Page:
Federal investigators blame pilots in wrong-airport landing
MINNEAPOLIS — Federal authorities have blamed pilot error for a Delta Air Lines jet with 130 passengers landing at the wrong airport in South Dakota last year, noting that the flight crew had been cautioned that the two airports are close and easy to confuse.
Delta Flight 2845 from Minneapolis landed July 7 at Ellsworth Air Force Base, about 6 miles (10 kilometers) northwest of the intended destination, Rapid City Regional Airport. The flight crew misidentified the runway due to excess altitude and failure to use all the navigation information available to them, according to the National Transportation Safety Board’s final report. The report, adopted May 26, was first reported by the Rapid City Journal on Tuesday.
The two airfields have runways running northwest-to-southeast that nearly line up, with compass headings only 10 degrees apart, the report noted. Pilot confusion between the two is “fairly common,” the report said, though air traffic controllers and flight crews usually catch the error before landing. Previous mistaken landings at the base include a Northwest Airlines flight in 2004 and a business jet in 2015.
Delta’s own pilot guidance notes that Ellsworth lies northwest of Rapid City on final approach to the runway where the crew intended to land. “These airports have similar runway alignment and can be mistaken for one another,” the guidance says.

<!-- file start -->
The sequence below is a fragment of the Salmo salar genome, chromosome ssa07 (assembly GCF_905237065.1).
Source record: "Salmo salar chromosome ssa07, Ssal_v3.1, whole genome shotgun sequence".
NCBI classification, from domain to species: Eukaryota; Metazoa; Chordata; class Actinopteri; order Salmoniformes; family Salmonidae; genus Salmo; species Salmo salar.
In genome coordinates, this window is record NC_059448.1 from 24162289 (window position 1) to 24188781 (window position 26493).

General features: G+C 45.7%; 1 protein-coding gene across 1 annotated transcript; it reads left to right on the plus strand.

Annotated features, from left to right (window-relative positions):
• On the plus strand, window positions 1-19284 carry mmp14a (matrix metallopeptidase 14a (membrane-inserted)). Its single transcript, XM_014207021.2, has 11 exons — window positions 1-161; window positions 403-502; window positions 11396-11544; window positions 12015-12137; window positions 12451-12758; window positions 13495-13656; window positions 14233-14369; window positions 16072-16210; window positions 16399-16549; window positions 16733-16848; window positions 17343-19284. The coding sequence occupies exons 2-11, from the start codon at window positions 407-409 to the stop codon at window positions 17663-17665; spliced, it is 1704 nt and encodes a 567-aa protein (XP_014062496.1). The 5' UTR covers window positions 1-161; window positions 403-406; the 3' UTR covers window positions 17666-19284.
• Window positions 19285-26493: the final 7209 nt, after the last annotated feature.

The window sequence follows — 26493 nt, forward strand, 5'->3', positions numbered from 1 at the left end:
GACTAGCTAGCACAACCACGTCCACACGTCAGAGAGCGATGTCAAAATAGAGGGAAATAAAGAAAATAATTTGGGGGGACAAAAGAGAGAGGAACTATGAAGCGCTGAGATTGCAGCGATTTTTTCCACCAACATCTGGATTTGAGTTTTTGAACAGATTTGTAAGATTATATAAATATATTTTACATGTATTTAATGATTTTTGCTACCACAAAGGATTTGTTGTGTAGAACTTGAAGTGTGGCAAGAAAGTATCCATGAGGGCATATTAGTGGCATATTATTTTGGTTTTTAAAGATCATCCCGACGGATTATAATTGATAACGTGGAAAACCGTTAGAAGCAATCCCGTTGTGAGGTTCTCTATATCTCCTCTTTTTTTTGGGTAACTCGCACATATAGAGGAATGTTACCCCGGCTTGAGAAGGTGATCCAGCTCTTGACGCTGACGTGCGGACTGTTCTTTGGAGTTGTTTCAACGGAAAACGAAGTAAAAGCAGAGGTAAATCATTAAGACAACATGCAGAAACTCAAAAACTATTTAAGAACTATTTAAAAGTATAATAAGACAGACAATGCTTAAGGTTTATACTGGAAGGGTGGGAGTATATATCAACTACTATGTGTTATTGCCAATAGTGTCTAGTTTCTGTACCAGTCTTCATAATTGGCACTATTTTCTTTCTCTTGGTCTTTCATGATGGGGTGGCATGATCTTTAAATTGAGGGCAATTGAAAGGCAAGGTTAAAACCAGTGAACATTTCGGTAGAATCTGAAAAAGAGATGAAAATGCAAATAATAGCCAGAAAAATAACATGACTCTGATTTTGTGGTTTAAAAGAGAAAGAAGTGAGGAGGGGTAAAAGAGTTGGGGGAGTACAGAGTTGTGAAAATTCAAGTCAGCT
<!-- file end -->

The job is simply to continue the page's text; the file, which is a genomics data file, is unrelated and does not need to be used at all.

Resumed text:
In this case, the report said, a controller who cleared the crew for a visual approach to Rapid City from the northwest advised them, “use caution for Ellsworth Air Force base located 6 miles northwest of Rapid City Regional.”
The first officer acknowledged the clearance and asked the captain: “’You got the right one in sight?’ The captain replied, ‘I hope I do,’” the report said.
The Ellsworth runway came up first. The crew realized its mistake just before touchdown, but decided it was safest to complete the landing.
Delta spokesman Michael Thomas said Tuesday that the captain retired shortly after the incident, and the first officer underwent retraining and is back flying for Delta. He said the airline would let the NTSB report speak for itself.
According to the report, the pilot was 60 years old at the time while the first officer was 51.
The airline said last July that the crew was taken off duty while the NTSB investigated. The airline also offered apologies to the passengers, who were kept in the plane for about 2½ hours and ordered to pull down their window shades while base security personnel investigated.
An Associated Press search three years ago of government safety data and news reports since the early 1990s found at least 150 flights in which U.S. commercial passenger and cargo planes had either landed at the wrong airport or started to land and realized their mistake in time.
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